• Rucking is simple, but not necessarily easy: Make no mistake, rucking is a legit cardio workout, but it’s not the HIIT experience of your typical WOD.  The preferred intensity level of the group can be adjusted as needed on the day to accommodate all conditions and skill levels, up to and including the mac-daddy of all rucks (so far), the 50-miles-in-20-hours Star Course contest three of our illustrious and more capable members recently completed, successfully.
  • Rucking accommodates all willing participants: Short, tall, thin, round, fast, slow, drunk, sober, employed or looking for work, married or single, with or without a boat, rucking doesn’t care. Weight, distance, and pace are all user-selectable and can be adjusted in flight as needed.  No one is excluded by any aspect except your willingness to give it a go.
  • Rucking can be performed anywhere at any time: Around the block with just you and your dog, in a group of four mates down the Cross Island Trail, on a star course pub crawl around the Narrows, or along the entire Appalachian Trail with 100 hardcores you’ve never met – all you need is your rucksack and boots, some hydration & munchies, adequate motivation, and a sense of humor, and you’re ready to rock! Hot, cold, rain, snow, humid, dry… doesn’t matter, as long as someone is interested and shows up, we go.  And you may just end up with a bunch of new friends you didn’t know you had.
  • Rucking connects you to a burgeoning enthusiast community: Although you don’t need anyone else to ruck, an outfit known as GORUCK was formed 10 years ago to bring some structure and organization to the sport (along with a place to buy ruck-tested-and-approved kit that’s purpose built to withstand the stresses and abuse). They do this by providing special operations veteran instructors, aka “cadre”, to lead rucking events, simulate the military training experience for civilians, offer pointers on guerilla tactics and reconnaissance skills, and provide commentary on their wartime experiences.  By participating in GORUCK-sponsored events, attendees gain insights and appreciation for the efforts of those who rucked professionally, not for sport but as a means to surmount typically physically demanding military objectives.  The residual impact of civilians participating in this community is instillment of a sense of pride and accomplishment that’s unparalleled, and you’re part of a movement that’s literally exploding as a fitness practice.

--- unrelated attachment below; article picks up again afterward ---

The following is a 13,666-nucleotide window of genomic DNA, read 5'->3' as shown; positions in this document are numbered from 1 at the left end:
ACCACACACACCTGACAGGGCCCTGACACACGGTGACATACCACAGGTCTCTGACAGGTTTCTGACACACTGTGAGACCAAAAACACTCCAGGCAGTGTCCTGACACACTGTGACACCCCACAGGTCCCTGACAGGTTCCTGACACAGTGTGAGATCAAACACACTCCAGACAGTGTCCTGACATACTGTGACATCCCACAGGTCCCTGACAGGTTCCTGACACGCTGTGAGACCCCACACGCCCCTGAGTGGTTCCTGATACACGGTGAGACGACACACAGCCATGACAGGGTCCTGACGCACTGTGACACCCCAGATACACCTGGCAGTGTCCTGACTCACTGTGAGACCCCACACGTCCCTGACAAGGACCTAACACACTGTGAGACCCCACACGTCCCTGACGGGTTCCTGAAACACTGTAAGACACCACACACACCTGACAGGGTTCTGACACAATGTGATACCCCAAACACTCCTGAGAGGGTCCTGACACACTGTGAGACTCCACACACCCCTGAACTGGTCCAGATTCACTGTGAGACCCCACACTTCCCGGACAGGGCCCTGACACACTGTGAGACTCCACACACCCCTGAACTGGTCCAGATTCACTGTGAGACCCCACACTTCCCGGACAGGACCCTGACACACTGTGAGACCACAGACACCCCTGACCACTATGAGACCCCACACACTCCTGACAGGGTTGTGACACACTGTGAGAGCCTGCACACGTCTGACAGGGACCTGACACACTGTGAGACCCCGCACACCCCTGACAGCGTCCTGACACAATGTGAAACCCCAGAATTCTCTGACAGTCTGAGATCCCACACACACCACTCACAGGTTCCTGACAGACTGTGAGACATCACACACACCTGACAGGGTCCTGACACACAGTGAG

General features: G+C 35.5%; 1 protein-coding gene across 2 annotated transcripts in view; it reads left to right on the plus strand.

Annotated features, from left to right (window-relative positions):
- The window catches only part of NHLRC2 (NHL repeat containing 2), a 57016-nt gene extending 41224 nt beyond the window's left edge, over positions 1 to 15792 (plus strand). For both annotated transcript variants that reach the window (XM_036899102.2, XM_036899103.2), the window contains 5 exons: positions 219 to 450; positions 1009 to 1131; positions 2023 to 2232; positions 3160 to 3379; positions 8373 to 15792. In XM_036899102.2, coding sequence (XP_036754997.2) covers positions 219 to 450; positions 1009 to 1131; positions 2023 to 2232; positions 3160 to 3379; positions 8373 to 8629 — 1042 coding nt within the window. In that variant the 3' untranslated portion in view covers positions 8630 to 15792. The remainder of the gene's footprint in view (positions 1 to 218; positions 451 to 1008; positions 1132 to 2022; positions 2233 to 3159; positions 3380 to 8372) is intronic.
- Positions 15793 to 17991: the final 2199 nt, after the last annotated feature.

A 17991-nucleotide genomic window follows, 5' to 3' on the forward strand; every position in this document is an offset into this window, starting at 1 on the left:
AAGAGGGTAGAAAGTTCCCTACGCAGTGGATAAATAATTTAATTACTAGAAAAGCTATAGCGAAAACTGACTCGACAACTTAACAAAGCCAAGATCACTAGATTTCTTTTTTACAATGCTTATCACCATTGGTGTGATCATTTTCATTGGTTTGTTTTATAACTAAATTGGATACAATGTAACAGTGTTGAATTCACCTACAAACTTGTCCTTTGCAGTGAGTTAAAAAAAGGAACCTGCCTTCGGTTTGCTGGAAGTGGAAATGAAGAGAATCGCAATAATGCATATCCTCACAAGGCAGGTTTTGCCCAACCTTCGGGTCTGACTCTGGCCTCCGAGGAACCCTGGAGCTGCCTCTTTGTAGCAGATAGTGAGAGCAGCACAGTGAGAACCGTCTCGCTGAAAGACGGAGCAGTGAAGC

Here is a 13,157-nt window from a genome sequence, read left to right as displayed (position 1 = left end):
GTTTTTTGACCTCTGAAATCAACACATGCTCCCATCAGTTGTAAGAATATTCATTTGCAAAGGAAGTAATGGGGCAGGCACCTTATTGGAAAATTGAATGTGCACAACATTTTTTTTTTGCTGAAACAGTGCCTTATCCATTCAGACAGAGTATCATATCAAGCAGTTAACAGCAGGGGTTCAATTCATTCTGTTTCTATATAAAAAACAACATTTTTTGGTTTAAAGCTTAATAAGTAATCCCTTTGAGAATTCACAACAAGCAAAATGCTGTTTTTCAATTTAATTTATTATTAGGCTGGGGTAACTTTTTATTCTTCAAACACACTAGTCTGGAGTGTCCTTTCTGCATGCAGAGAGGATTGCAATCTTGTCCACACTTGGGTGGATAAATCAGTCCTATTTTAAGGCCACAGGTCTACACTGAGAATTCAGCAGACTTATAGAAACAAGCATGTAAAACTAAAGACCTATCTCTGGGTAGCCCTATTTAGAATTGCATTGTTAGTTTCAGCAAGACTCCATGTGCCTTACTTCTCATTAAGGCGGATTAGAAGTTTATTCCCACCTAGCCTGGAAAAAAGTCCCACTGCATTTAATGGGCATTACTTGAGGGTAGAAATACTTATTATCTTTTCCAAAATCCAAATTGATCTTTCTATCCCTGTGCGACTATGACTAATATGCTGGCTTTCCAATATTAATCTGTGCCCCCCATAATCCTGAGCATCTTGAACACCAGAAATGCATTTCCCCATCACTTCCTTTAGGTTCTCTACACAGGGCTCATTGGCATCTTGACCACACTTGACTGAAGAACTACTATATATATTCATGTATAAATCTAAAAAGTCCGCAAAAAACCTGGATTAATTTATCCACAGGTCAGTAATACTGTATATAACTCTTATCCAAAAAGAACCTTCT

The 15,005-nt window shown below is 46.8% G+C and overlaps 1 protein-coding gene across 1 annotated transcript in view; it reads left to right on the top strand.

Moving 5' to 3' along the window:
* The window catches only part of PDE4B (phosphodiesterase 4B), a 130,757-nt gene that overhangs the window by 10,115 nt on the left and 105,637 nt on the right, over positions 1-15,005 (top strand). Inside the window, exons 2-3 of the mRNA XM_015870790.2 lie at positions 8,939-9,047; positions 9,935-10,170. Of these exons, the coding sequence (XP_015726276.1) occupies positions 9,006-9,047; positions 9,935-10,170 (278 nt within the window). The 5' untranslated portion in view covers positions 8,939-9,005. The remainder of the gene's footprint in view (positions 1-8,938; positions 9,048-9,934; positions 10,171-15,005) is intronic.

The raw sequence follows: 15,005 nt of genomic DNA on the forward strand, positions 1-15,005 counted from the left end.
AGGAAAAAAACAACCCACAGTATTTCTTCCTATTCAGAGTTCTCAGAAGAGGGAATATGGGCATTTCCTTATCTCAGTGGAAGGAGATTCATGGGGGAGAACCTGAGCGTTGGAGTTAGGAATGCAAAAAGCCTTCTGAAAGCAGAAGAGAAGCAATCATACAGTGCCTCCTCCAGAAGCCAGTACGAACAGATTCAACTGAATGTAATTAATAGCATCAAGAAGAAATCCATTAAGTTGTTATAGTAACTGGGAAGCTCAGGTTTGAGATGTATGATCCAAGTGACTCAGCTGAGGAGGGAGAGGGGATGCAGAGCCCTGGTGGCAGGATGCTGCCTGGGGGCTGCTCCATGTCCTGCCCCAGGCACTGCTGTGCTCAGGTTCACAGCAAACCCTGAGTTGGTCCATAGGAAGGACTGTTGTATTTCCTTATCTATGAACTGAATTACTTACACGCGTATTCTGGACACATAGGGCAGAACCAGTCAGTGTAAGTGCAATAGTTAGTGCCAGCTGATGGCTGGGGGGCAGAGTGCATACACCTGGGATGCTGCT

• Rucking is a lot of fun!: Most importantly, rucking events provide a chance to get together with like-minded mutants under a collegial, low stress, and non-competitive basis, and just enjoy each other’s company and camaraderie for a few hours. The routes are varied to keep the scenery interesting, typically 3 to 10 miles long depending on group proclivities, may or may not include some light PT at various points to engage the less active muscle groups, and usually end up somewhere that serves adult beverages afterwards so we can compare notes and tell tall tales while we rehydrate and cool down.

So there you have it – why we ruck, in a nutshell, with a few good reasons to join us in taking up the sport.  If you want to know more, check out the links in this post, and/or contact your local ruck club leaders, and/or just show up at the next scheduled event and try it out for yourself (in our case, that would be this coming Sunday, 04.August, at 8:30am, start point to be announced on the Kent Island Ruckers email list).  Your Sunday mornings will never be the same, and your knees & heart will thank you.